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Congress will vote on chemical law reform this summer, McConnell says

By Lydia Wheeler

Congress is expected to vote on legislation to reform the nation’s toxic chemical laws before it’s August recess, Senate Majority Leader Mitch McConnellAddison (Mitch) Mitchell McConnellHillicon Valley: GOP chairman says defense bill leaves out Section 230 repeal | Senate panel advances FCC nominee | Krebs says threats to election officials 'undermining democracy' On The Money: Funding bill hits snag as shutdown deadline looms | Pelosi, Schumer endorse 8 billion plan as basis for stimulus talks | Poll: Most Americans support raising taxes on those making at least 0K Nearly one-third of US adults expect to lose employment income: Census Bureau MORE (R-Ky.) told Morning Consult.

In April the Senate Environment and Public Works Committee approved Sens. Tom UdallThomas (Tom) Stewart UdallHaaland has competition to be first Native American to lead Interior  Former Sen. Carol Moseley Braun stumps for Interior post: 'A natural fit for me' Five House Democrats who could join Biden Cabinet MORE (D-N.M.) and David VitterDavid Bruce VitterBottom line Lysol, Charmin keep new consumer brand group lobbyist busy during pandemic Bottom line MORE’s (R-La.) bill to overhaul the 1976 Toxic Substances Control Act (TSCA) by a 15-5 vote.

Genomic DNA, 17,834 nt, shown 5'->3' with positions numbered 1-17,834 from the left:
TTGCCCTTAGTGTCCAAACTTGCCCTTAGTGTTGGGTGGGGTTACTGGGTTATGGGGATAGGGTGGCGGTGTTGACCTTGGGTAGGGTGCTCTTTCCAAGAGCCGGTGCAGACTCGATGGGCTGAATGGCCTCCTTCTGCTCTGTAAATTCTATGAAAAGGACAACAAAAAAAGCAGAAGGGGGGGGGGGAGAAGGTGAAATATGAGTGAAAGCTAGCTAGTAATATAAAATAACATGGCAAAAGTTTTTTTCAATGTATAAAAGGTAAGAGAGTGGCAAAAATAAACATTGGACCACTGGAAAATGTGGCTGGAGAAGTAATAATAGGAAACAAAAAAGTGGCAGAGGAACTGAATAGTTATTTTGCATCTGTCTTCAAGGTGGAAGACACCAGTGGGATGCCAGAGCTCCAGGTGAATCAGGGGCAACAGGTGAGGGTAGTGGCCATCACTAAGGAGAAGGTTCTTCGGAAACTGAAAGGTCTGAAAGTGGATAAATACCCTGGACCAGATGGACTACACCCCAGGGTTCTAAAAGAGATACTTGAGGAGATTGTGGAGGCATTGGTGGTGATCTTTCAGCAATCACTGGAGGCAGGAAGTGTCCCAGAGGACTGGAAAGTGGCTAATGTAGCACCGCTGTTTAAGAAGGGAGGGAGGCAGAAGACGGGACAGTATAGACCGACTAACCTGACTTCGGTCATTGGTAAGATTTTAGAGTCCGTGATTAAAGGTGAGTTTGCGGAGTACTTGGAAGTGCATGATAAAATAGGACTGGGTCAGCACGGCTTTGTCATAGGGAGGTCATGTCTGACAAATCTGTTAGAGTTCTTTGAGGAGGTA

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In his interview with Morning Consult, McConnell would not give any indication of when exactly the legislation will advance but listed TSCA reform among the bipartisan bills Congress plans to tackle between now and the August recess. A re-write of No Child Left Behind and cybersecurity legislation, he said, are also on the agenda.

Last month, Udall said his bill – the Frank Lautenberg Chemical Safety for the 21st Century Act – could hit the Senate floor for a vote in June. Named after the late Sen. Frank Lautenbeg (D-N.J.), who led the reform effort before his death in 2013, the Udall-Vitter bill would increase penalties for chemical violations, force the U.S. Environmental Protection Agency (EPA) to review new and existing chemicals for safety and require safety decisions to be made solely on public health grounds.

The bill, however, has been criticized for for restricting states’ rights to issue their own protections for dangerous chemicals and for failing to ban asbestos.